Cheap & Good

'Yuan yang' muah chee at Circuit Road Food Centre's Heavenly Snack

The “yuan yang” muah chee.
The “yuan yang” muah chee.ST PHOTO: CHEW HUI MIN

Mr Andy Tan tips a tin of muah chee into a wooden tray, deftly cuts it into roughly 1cm-wide cubes and tosses them in ground, roasted sesame seeds.

The first time I come across the unassuming muah chee stall, tucked in a corner of Circuit Road Food Centre, I am struck by how intently he prepares each serving of the chewy snack, which is made with glutinous rice flour.

The "yuan yang" muah chee - a mix of both white and black sesame muah chee - is served in a boat-shaped dish with decorative tooth picks. If you order it to go, it comes in a pretty paper gift box.

My muah chee ($2.80) also comes with instructions.

"The pieces are cut small so a larger surface area is coated with ground sesame, but to get more bite and flavour, eat two pieces at a time," Mr Tan says.

  • HEAVENLY SNACK

  • Block 79A Circuit Road Food Centre, 01-106, open: 11.30am to 10pm (Tuesday to Sunday), closed on Monday

    Rating: 4 stars

The 52-year-old also cuts the pieces small so they are easier for children and the elderly to chew.

It is evident that much thought has gone into his muah chee.

The black sesame version, my favourite, comes with a muah chee dough that is infused with black sesame flavour. The glutinous rice dough is less sticky and oily than most local versions. But it is not like Japanese mochi either, as it has quite a bit more bounce to it.

The sesame coating is fragrant, but not too sweet, and there is a light crunch.

It is a perfect and not-too-sinful ending to lunch at the hawker centre, but the fancy presentation seems more appropriate for a tea house than a hawker centre.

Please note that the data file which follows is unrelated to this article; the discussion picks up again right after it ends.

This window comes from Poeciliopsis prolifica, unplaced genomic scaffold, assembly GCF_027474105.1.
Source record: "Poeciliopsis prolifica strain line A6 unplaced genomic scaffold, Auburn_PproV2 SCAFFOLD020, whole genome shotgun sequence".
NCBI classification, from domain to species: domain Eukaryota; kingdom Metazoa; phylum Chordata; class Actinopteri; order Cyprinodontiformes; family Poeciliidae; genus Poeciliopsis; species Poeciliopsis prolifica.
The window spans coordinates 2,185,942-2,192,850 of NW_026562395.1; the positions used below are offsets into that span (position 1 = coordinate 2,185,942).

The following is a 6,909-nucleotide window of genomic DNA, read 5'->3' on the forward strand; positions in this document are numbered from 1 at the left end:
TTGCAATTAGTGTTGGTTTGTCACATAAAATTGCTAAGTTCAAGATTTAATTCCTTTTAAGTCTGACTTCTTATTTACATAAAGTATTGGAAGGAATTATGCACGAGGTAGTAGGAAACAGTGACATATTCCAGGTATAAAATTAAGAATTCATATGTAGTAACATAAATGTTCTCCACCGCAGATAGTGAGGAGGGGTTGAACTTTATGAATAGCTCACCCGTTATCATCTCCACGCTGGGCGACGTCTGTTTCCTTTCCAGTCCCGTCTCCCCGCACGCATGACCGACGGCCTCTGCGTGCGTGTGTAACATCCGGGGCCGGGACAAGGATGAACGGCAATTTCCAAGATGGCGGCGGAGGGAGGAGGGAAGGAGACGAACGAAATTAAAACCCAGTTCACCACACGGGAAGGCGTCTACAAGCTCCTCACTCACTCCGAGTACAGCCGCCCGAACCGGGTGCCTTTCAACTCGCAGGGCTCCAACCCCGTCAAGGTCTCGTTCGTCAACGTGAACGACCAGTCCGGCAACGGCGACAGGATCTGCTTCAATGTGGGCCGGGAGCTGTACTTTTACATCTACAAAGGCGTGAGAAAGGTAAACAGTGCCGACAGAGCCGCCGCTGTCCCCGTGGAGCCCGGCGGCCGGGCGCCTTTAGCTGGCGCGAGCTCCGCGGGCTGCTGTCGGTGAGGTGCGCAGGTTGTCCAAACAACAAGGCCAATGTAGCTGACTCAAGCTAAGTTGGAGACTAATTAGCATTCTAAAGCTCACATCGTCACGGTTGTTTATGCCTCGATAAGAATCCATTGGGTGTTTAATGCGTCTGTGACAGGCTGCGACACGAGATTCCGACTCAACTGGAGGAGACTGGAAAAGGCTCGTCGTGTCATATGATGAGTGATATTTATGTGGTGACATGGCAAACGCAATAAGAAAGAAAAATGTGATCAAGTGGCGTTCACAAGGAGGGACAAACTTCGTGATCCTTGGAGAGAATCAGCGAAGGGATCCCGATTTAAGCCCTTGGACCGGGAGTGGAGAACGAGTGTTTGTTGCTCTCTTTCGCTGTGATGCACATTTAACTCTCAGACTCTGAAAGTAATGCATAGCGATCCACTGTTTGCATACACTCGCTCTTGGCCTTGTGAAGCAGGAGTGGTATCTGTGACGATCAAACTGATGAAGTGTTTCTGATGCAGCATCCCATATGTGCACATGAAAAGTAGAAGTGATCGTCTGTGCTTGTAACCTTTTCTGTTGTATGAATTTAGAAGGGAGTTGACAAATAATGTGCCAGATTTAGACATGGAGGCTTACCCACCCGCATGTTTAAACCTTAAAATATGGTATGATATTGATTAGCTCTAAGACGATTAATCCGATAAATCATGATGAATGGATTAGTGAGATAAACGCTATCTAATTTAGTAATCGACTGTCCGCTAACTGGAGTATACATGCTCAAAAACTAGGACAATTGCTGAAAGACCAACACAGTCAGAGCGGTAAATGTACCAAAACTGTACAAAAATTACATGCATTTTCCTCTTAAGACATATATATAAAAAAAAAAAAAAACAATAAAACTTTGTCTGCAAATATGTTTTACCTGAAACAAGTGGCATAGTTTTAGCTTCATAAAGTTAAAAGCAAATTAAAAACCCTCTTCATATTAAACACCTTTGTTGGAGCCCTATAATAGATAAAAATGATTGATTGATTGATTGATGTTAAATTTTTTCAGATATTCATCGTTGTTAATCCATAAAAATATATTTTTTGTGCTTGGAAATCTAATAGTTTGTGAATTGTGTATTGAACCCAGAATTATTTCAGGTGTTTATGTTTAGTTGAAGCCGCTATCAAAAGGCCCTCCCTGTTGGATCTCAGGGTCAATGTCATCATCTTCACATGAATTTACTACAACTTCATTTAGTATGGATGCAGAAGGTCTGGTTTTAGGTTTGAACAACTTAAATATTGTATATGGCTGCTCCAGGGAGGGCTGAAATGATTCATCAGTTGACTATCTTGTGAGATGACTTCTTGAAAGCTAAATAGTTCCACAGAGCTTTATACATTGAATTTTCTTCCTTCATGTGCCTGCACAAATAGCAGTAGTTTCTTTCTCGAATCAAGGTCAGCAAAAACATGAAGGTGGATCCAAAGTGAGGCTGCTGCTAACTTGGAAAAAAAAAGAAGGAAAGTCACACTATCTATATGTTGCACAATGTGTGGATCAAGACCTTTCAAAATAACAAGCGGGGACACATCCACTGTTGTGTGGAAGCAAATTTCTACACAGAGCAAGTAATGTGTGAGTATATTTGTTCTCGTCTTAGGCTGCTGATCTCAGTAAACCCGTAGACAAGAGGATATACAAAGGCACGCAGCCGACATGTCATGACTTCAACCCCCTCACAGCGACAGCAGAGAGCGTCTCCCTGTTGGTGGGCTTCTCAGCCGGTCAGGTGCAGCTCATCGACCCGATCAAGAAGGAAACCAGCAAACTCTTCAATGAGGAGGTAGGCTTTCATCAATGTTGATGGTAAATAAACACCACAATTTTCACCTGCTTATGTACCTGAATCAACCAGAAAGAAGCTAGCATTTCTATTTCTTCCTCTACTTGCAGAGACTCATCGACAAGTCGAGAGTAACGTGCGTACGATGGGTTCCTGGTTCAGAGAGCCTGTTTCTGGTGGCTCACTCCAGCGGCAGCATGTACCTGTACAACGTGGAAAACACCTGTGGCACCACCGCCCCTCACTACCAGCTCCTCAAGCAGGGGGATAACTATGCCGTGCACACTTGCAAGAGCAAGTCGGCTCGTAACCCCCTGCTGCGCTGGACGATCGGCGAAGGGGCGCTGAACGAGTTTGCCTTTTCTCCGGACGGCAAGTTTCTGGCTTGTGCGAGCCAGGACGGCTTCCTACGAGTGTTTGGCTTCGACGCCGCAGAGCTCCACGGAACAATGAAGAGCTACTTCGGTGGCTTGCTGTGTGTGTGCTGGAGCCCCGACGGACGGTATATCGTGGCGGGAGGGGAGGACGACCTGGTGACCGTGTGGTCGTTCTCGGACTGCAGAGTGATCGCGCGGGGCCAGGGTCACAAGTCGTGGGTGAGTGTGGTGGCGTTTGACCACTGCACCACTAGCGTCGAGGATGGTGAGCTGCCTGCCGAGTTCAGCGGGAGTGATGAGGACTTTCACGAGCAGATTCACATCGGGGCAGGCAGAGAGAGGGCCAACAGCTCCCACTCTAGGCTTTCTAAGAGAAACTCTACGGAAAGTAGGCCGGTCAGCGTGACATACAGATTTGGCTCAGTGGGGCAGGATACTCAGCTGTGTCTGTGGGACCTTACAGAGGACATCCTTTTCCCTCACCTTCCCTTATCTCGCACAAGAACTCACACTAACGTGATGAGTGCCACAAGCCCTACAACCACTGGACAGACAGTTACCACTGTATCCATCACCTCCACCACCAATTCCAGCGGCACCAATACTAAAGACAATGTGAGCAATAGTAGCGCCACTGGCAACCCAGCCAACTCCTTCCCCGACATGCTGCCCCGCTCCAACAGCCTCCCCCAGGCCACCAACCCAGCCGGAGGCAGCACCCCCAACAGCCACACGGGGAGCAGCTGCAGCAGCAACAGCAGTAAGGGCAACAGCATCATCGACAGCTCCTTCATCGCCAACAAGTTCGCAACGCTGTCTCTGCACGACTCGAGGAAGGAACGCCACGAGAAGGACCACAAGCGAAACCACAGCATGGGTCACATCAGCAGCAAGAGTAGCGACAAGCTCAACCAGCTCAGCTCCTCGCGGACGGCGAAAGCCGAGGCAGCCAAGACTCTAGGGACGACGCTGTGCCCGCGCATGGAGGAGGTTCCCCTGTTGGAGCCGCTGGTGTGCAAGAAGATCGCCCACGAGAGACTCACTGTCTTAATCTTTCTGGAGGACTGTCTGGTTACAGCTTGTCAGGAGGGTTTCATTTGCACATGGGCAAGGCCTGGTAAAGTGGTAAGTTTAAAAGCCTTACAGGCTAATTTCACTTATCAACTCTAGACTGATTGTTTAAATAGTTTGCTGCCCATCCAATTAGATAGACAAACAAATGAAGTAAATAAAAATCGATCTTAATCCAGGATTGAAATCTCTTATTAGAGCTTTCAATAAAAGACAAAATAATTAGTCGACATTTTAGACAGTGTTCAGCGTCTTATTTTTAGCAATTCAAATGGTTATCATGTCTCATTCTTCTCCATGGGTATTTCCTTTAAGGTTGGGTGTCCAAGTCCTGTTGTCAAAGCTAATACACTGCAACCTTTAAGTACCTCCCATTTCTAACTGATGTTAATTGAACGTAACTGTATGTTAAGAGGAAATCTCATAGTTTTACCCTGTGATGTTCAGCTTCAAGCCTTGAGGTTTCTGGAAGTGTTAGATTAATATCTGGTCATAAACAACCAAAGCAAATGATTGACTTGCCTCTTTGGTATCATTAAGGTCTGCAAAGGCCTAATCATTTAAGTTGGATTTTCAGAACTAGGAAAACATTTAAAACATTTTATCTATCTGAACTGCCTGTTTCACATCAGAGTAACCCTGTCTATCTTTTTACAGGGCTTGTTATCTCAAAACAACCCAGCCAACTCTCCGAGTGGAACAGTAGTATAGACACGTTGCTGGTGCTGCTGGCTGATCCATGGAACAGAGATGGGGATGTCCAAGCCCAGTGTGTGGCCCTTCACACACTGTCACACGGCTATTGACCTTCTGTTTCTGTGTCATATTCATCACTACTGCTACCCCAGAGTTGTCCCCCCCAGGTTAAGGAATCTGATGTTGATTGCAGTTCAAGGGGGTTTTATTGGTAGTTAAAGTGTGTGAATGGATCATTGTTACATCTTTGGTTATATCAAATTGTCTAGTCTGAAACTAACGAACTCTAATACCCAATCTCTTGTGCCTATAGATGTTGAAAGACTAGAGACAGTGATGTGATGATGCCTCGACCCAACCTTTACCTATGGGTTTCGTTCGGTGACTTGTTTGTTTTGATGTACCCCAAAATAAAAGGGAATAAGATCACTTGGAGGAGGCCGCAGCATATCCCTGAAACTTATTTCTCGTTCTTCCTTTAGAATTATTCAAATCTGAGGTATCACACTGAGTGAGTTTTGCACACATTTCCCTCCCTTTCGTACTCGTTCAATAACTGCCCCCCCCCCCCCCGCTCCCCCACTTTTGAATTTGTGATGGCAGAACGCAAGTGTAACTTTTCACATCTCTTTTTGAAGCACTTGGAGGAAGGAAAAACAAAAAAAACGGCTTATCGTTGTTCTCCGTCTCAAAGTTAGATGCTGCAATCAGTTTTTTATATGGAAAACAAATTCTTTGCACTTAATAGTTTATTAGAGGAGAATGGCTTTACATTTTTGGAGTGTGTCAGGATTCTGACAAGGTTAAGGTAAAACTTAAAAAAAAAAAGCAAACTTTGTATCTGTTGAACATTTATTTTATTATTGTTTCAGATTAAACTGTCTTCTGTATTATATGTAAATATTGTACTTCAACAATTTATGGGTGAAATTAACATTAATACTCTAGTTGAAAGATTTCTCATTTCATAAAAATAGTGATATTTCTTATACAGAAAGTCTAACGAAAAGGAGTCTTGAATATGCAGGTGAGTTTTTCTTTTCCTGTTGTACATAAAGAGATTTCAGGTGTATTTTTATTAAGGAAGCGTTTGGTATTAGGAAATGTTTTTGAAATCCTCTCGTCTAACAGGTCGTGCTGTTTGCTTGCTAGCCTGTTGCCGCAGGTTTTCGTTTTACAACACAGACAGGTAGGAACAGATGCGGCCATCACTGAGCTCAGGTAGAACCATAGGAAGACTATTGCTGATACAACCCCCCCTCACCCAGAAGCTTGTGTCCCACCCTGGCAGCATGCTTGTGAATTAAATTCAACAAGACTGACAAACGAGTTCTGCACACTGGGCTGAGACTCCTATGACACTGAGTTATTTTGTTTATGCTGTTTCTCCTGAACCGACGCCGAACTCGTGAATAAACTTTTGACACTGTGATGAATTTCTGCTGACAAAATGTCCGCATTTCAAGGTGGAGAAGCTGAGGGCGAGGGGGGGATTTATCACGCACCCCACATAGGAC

Mr Tan has also added a new flavour of muah chee. His pandan muah chee with grated coconut topping ($3) is even chewier than the sesame version and has a light pandan aroma that comes from real pandan leaves.

The coconut topping is his own - a mix of toasted and untoasted coconut flakes and a blend of five different types of sugar. To add a dash of glamour, he sprinkles some silver mini balls on them. It is unconventional, but moreish.

Mr Tan has been a hawker for only about a year. He was a car-parts manufacturer until his business failed a few years ago.

He says he wanted a taste of his childhood and bought some muah chee at a pasar malam, but found it to be terrible. That was when he began channelling his skill for machining car parts into engineering muah chee.

It took him 40 tries to get the sesame muah chee right and 20 to perfect the pandan-flavoured one.

He believes his version is an improvement on traditional muah chee, while retaining its Singapore roots.

"Japan, South Korea and Taiwan are known for their mochi, but we have our own Singapore muah chee," he said. "I don't want people to think our muah chee is the pasar malam version."

The flipside of his passion for handmaking every portion is that every order takes at least five minutes to prepare and a queue of three means a 15-minute wait. But for me, it is definitely worth it.

A version of this article appeared in the print edition of The Sunday Times on February 21, 2016, with the headline ''Yuan yang' muah chee'. Print Edition | Subscribe